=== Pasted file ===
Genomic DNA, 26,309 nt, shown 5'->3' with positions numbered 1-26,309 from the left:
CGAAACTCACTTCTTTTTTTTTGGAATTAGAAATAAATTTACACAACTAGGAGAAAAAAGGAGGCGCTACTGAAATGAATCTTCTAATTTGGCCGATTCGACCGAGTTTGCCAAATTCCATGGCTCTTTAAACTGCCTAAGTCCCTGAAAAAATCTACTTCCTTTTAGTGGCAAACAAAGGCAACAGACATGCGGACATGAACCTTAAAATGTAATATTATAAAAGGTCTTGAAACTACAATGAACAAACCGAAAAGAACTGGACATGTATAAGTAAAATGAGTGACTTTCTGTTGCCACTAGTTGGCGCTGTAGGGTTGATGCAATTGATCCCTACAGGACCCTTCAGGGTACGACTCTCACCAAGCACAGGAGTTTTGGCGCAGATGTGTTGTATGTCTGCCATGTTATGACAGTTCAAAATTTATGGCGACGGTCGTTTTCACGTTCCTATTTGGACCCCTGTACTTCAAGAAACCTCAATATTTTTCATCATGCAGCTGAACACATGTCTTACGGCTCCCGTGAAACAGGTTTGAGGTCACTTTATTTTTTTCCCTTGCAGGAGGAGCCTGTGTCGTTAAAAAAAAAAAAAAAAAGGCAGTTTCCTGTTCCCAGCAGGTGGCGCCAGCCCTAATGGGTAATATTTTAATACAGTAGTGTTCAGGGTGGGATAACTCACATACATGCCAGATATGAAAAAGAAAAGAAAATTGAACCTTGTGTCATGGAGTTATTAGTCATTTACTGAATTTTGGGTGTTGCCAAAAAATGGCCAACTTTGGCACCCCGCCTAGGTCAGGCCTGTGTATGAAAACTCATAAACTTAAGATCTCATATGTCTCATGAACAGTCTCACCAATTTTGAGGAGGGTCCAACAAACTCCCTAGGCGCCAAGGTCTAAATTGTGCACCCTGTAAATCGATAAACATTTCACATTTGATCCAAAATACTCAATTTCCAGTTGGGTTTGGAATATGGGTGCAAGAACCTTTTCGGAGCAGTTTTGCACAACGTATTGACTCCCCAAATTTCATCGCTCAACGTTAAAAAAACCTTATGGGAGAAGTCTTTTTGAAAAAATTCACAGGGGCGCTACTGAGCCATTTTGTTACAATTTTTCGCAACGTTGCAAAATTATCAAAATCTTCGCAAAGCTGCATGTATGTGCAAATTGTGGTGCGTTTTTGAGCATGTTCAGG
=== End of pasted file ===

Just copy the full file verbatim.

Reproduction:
Genomic DNA, 26,309 nt, shown 5'->3' with positions numbered 1-26,309 from the left:
CGAAACTCACTTCTTTTTTTTTGGAATTAGAAATAAATTTACACAACTAGGAGAAAAAAGGAGGCGCTACTGAAATGAATCTTCTAATTTGGCCGATTCGACCGAGTTTGCCAAATTCCATGGCTCTTTAAACTGCCTAAGTCCCTGAAAAAATCTACTTCCTTTTAGTGGCAAACAAAGGCAACAGACATGCGGACATGAACCTTAAAATGTAATATTATAAAAGGTCTTGAAACTACAATGAACAAACCGAAAAGAACTGGACATGTATAAGTAAAATGAGTGACTTTCTGTTGCCACTAGTTGGCGCTGTAGGGTTGATGCAATTGATCCCTACAGGACCCTTCAGGGTACGACTCTCACCAAGCACAGGAGTTTTGGCGCAGATGTGTTGTATGTCTGCCATGTTATGACAGTTCAAAATTTATGGCGACGGTCGTTTTCACGTTCCTATTTGGACCCCTGTACTTCAAGAAACCTCAATATTTTTCATCATGCAGCTGAACACATGTCTTACGGCTCCCGTGAAACAGGTTTGAGGTCACTTTATTTTTTTCCCTTGCAGGAGGAGCCTGTGTCGTTAAAAAAAAAAAAAAAAAGGCAGTTTCCTGTTCCCAGCAGGTGGCGCCAGCCCTAATGGGTAATATTTTAATACAGTAGTGTTCAGGGTGGGATAACTCACATACATGCCAGATATGAAAAAGAAAAGAAAATTGAACCTTGTGTCATGGAGTTATTAGTCATTTACTGAATTTTGGGTGTTGCCAAAAAATGGCCAACTTTGGCACCCCGCCTAGGTCAGGCCTGTGTATGAAAACTCATAAACTTAAGATCTCATATGTCTCATGAACAGTCTCACCAATTTTGAGGAGGGTCCAACAAACTCCCTAGGCGCCAAGGTCTAAATTGTGCACCCTGTAAATCGATAAACATTTCACATTTGATCCAAAATACTCAATTTCCAGTTGGGTTTGGAATATGGGTGCAAGAACCTTTTCGGAGCAGTTTTGCACAACGTATTGACTCCCCAAATTTCATCGCTCAACGTTAAAAAAACCTTATGGGAGAAGTCTTTTTGAAAAAATTCACAGGGGCGCTACTGAGCCATTTTGTTACAATTTTTCGCAACGTTGCAAAATTATCAAAATCTTCGCAAAGCTGCATGTATGTGCAAATTGTGGTGCGTTTTTGAGCATGTTCAGG